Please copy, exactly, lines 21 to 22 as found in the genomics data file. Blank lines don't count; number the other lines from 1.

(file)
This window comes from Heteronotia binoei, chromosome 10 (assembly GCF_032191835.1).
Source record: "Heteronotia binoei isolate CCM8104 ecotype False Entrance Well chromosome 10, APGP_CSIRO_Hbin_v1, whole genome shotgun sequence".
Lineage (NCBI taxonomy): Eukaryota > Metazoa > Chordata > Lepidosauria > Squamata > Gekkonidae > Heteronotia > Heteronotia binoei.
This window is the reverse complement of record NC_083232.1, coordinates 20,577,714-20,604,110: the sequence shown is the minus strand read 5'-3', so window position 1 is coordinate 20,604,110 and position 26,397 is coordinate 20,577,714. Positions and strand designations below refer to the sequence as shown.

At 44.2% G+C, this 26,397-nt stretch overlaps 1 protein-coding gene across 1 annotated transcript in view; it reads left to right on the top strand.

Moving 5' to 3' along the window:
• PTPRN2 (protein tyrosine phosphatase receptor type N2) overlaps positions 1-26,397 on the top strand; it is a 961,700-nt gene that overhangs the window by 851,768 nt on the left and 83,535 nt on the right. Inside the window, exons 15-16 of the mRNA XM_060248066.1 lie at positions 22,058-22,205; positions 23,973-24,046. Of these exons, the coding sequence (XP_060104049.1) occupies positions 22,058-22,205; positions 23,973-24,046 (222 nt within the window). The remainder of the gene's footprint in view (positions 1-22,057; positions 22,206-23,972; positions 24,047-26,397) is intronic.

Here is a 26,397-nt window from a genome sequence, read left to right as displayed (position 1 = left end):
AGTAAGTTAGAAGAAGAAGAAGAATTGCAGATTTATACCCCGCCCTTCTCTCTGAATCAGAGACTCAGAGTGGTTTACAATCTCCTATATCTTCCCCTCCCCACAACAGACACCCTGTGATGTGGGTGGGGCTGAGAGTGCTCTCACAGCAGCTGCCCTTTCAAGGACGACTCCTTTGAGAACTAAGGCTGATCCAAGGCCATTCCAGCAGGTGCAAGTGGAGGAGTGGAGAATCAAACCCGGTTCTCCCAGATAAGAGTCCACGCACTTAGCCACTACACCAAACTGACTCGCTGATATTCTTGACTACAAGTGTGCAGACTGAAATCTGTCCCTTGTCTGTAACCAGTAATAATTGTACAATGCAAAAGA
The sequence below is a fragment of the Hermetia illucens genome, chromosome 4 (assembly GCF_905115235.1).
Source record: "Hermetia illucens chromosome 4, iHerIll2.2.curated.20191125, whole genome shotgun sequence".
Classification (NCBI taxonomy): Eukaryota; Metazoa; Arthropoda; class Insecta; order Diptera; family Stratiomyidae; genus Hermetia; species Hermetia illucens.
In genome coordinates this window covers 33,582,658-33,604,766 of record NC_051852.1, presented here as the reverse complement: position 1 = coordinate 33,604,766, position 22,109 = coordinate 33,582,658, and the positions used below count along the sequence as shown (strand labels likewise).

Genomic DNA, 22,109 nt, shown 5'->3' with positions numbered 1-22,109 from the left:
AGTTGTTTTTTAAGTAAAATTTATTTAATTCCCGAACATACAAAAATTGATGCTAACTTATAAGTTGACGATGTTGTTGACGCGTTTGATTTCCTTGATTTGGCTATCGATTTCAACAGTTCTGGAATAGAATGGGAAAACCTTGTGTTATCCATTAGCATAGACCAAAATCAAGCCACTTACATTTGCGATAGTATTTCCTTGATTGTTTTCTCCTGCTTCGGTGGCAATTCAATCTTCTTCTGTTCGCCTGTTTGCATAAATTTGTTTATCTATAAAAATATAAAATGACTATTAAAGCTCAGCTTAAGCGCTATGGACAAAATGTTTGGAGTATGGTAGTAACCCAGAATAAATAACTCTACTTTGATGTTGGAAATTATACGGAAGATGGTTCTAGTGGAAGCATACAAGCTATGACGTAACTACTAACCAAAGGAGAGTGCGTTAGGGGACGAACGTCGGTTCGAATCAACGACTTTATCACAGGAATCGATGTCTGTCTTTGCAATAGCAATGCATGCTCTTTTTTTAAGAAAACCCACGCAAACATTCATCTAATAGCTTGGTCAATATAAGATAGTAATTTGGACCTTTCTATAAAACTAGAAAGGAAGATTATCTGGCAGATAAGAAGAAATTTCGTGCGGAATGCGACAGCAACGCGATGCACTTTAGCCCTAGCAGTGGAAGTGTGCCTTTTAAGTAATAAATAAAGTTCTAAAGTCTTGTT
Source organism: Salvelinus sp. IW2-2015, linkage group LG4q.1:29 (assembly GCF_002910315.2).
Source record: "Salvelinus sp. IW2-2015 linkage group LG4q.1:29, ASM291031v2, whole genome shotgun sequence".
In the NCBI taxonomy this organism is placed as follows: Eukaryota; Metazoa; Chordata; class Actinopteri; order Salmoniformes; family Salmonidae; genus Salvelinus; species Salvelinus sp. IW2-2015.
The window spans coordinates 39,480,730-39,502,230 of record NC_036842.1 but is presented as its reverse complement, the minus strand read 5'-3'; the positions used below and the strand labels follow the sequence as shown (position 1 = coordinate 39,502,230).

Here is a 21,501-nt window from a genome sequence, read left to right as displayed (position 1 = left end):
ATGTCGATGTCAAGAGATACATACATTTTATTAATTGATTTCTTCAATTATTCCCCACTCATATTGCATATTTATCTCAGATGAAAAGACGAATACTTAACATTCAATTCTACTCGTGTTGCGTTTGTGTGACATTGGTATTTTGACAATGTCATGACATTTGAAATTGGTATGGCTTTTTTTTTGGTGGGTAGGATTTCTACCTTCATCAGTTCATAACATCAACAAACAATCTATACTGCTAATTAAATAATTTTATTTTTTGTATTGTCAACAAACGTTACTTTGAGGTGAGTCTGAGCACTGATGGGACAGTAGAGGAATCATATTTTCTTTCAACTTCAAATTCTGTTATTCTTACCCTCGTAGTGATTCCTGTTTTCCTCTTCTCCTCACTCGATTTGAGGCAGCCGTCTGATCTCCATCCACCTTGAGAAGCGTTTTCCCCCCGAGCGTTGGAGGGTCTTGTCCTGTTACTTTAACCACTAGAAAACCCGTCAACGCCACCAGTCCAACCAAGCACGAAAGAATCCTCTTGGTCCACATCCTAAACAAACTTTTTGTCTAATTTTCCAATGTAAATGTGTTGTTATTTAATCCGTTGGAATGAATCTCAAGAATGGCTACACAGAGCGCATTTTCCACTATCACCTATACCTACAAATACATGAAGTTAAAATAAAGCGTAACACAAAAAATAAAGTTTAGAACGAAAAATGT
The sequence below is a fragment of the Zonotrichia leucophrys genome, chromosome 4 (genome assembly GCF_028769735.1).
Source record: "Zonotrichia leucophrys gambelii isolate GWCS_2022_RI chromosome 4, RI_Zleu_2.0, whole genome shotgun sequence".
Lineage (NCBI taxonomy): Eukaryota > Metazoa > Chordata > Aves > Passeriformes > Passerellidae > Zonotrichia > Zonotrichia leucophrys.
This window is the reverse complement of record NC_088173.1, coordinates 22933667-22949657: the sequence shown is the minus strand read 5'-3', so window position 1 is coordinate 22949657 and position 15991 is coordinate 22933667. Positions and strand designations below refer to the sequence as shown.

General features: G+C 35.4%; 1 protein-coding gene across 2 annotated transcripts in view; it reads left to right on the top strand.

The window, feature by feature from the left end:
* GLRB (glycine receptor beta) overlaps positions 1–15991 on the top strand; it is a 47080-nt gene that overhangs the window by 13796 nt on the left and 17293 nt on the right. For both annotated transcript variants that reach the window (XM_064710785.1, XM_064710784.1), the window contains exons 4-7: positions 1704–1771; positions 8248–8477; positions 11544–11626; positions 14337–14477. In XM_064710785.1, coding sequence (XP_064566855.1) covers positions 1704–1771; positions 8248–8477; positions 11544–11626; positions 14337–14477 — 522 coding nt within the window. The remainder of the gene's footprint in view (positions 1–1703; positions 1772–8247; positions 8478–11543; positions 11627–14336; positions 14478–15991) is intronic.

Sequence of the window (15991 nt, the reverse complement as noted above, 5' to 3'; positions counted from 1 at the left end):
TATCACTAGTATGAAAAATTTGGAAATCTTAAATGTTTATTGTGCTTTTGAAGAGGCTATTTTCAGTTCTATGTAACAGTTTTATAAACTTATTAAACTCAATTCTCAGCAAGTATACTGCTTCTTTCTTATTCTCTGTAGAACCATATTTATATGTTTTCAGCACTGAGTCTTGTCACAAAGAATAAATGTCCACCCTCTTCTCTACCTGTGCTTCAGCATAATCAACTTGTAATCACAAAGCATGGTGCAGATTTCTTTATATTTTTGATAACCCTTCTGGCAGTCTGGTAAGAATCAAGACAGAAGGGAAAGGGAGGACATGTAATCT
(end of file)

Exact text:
ATGTCGATGTCAAGAGATACATACATTTTATTAATTGATTTCTTCAATTATTCCCCACTCATATTGCATATTTATCTCAGATGAAAAGACGAATACTTAACATTCAATTCTACTCGTGTTGCGTTTGTGTGACATTGGTATTTTGACAATGTCATGACATTTGAAATTGGTATGGCTTTTTTTTTGGTGGGTAGGATTTCTACCTTCATCAGTTCATAACATCAACAAACAATCTATACTGCTAATTAAATAATTTTATTTTTTGTATTGTCAACAAACGTTACTTTGAGGTGAGTCTGAGCACTGATGGGACAGTAGAGGAATCATATTTTCTTTCAACTTCAAATTCTGTTATTCTTACCCTCGTAGTGATTCCTGTTTTCCTCTTCTCCTCACTCGATTTGAGGCAGCCGTCTGATCTCCATCCACCTTGAGAAGCGTTTTCCCCCCGAGCGTTGGAGGGTCTTGTCCTGTTACTTTAACCACTAGAAAACCCGTCAACGCCACCAGTCCAACCAAGCACGAAAGAATCCTCTTGGTCCACATCCTAAACAAACTTTTTGTCTAATTTTCCAATGTAAATGTGTTGTTATTTAATCCGTTGGAATGAATCTCAAGAATGGCTACACAGAGCGCATTTTCCACTATCACCTATACCTACAAATACATGAAGTTAAAATAAAGCGTAACACAAAAAATAAAGTTTAGAACGAAAAATGT
The sequence below is a fragment of the Zonotrichia leucophrys genome, chromosome 4 (genome assembly GCF_028769735.1).